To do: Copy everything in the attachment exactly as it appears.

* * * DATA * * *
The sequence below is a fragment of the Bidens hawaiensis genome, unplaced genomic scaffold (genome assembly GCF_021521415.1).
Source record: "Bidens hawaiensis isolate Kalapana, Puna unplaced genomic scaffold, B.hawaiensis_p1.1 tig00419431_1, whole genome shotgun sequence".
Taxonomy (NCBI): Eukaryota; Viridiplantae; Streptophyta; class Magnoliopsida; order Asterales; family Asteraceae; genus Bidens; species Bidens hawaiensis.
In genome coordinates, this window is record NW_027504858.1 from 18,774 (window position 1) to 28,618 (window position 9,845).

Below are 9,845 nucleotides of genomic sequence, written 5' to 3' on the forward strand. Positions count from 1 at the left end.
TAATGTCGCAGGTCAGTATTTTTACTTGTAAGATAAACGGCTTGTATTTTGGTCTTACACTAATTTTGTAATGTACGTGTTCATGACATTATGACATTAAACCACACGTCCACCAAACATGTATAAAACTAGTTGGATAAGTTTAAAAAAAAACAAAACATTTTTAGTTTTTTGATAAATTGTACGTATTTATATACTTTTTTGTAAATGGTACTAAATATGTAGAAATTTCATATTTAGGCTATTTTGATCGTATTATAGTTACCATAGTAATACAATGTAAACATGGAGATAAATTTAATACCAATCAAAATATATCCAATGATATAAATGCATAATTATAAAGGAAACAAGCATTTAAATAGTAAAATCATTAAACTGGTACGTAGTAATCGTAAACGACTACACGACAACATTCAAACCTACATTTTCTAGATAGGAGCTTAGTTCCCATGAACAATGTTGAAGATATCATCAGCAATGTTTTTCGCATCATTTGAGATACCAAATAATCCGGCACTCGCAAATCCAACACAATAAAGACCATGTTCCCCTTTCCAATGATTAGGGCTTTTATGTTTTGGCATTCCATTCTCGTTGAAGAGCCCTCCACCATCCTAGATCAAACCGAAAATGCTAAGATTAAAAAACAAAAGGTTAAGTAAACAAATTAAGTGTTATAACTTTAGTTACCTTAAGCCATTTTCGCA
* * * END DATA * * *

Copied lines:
The sequence below is a fragment of the Bidens hawaiensis genome, unplaced genomic scaffold (genome assembly GCF_021521415.1).
Source record: "Bidens hawaiensis isolate Kalapana, Puna unplaced genomic scaffold, B.hawaiensis_p1.1 tig00419431_1, whole genome shotgun sequence".
Taxonomy (NCBI): Eukaryota; Viridiplantae; Streptophyta; class Magnoliopsida; order Asterales; family Asteraceae; genus Bidens; species Bidens hawaiensis.
In genome coordinates, this window is record NW_027504858.1 from 18,774 (window position 1) to 28,618 (window position 9,845).

Below are 9,845 nucleotides of genomic sequence, written 5' to 3' on the forward strand. Positions count from 1 at the left end.
TAATGTCGCAGGTCAGTATTTTTACTTGTAAGATAAACGGCTTGTATTTTGGTCTTACACTAATTTTGTAATGTACGTGTTCATGACATTATGACATTAAACCACACGTCCACCAAACATGTATAAAACTAGTTGGATAAGTTTAAAAAAAAACAAAACATTTTTAGTTTTTTGATAAATTGTACGTATTTATATACTTTTTTGTAAATGGTACTAAATATGTAGAAATTTCATATTTAGGCTATTTTGATCGTATTATAGTTACCATAGTAATACAATGTAAACATGGAGATAAATTTAATACCAATCAAAATATATCCAATGATATAAATGCATAATTATAAAGGAAACAAGCATTTAAATAGTAAAATCATTAAACTGGTACGTAGTAATCGTAAACGACTACACGACAACATTCAAACCTACATTTTCTAGATAGGAGCTTAGTTCCCATGAACAATGTTGAAGATATCATCAGCAATGTTTTTCGCATCATTTGAGATACCAAATAATCCGGCACTCGCAAATCCAACACAATAAAGACCATGTTCCCCTTTCCAATGATTAGGGCTTTTATGTTTTGGCATTCCATTCTCGTTGAAGAGCCCTCCACCATCCTAGATCAAACCGAAAATGCTAAGATTAAAAAACAAAAGGTTAAGTAAACAAATTAAGTGTTATAACTTTAGTTACCTTAAGCCATTTTCGCA